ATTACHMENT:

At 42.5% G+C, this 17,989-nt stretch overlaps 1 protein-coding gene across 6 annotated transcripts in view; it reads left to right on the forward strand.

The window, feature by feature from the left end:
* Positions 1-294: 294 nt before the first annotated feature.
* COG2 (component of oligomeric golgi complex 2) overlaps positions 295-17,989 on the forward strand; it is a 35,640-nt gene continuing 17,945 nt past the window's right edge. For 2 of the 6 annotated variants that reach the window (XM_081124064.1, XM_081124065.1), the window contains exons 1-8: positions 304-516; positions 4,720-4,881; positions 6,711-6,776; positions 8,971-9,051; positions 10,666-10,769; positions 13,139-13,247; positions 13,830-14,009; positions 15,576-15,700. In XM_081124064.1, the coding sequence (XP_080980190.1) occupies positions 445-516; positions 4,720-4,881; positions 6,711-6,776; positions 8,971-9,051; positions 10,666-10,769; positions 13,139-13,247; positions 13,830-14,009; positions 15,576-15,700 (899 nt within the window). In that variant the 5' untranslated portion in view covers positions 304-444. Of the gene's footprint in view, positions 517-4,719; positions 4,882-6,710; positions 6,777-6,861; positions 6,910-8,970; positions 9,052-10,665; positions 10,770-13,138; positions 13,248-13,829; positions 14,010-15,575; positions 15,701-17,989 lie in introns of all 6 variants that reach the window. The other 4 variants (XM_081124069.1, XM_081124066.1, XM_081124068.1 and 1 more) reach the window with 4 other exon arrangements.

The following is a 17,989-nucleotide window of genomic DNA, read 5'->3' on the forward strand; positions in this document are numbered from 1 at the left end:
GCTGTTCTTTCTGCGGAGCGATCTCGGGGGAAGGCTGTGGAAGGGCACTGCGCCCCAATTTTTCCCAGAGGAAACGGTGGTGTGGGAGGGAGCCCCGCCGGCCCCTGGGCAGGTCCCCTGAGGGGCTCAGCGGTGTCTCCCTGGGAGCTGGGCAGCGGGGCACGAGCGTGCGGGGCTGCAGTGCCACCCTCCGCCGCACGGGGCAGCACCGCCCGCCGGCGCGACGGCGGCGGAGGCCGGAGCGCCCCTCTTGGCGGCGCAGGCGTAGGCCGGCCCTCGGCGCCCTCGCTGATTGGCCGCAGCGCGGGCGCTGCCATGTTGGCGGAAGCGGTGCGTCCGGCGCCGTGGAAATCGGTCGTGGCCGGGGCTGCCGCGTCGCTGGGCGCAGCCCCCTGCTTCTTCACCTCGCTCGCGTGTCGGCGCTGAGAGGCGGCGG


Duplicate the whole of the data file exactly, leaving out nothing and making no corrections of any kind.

At 42.5% G+C, this 17,989-nt stretch overlaps 1 protein-coding gene across 6 annotated transcripts in view; it reads left to right on the forward strand.

The window, feature by feature from the left end:
* Positions 1-294: 294 nt before the first annotated feature.
* COG2 (component of oligomeric golgi complex 2) overlaps positions 295-17,989 on the forward strand; it is a 35,640-nt gene continuing 17,945 nt past the window's right edge. For 2 of the 6 annotated variants that reach the window (XM_081124064.1, XM_081124065.1), the window contains exons 1-8: positions 304-516; positions 4,720-4,881; positions 6,711-6,776; positions 8,971-9,051; positions 10,666-10,769; positions 13,139-13,247; positions 13,830-14,009; positions 15,576-15,700. In XM_081124064.1, the coding sequence (XP_080980190.1) occupies positions 445-516; positions 4,720-4,881; positions 6,711-6,776; positions 8,971-9,051; positions 10,666-10,769; positions 13,139-13,247; positions 13,830-14,009; positions 15,576-15,700 (899 nt within the window). In that variant the 5' untranslated portion in view covers positions 304-444. Of the gene's footprint in view, positions 517-4,719; positions 4,882-6,710; positions 6,777-6,861; positions 6,910-8,970; positions 9,052-10,665; positions 10,770-13,138; positions 13,248-13,829; positions 14,010-15,575; positions 15,701-17,989 lie in introns of all 6 variants that reach the window. The other 4 variants (XM_081124069.1, XM_081124066.1, XM_081124068.1 and 1 more) reach the window with 4 other exon arrangements.

The following is a 17,989-nucleotide window of genomic DNA, read 5'->3' on the forward strand; positions in this document are numbered from 1 at the left end:
GCTGTTCTTTCTGCGGAGCGATCTCGGGGGAAGGCTGTGGAAGGGCACTGCGCCCCAATTTTTCCCAGAGGAAACGGTGGTGTGGGAGGGAGCCCCGCCGGCCCCTGGGCAGGTCCCCTGAGGGGCTCAGCGGTGTCTCCCTGGGAGCTGGGCAGCGGGGCACGAGCGTGCGGGGCTGCAGTGCCACCCTCCGCCGCACGGGGCAGCACCGCCCGCCGGCGCGACGGCGGCGGAGGCCGGAGCGCCCCTCTTGGCGGCGCAGGCGTAGGCCGGCCCTCGGCGCCCTCGCTGATTGGCCGCAGCGCGGGCGCTGCCATGTTGGCGGAAGCGGTGCGTCCGGCGCCGTGGAAATCGGTCGTGGCCGGGGCTGCCGCGTCGCTGGGCGCAGCCCCCTGCTTCTTCACCTCGCTCGCGTGTCGGCGCTGAGAGGCGGCGG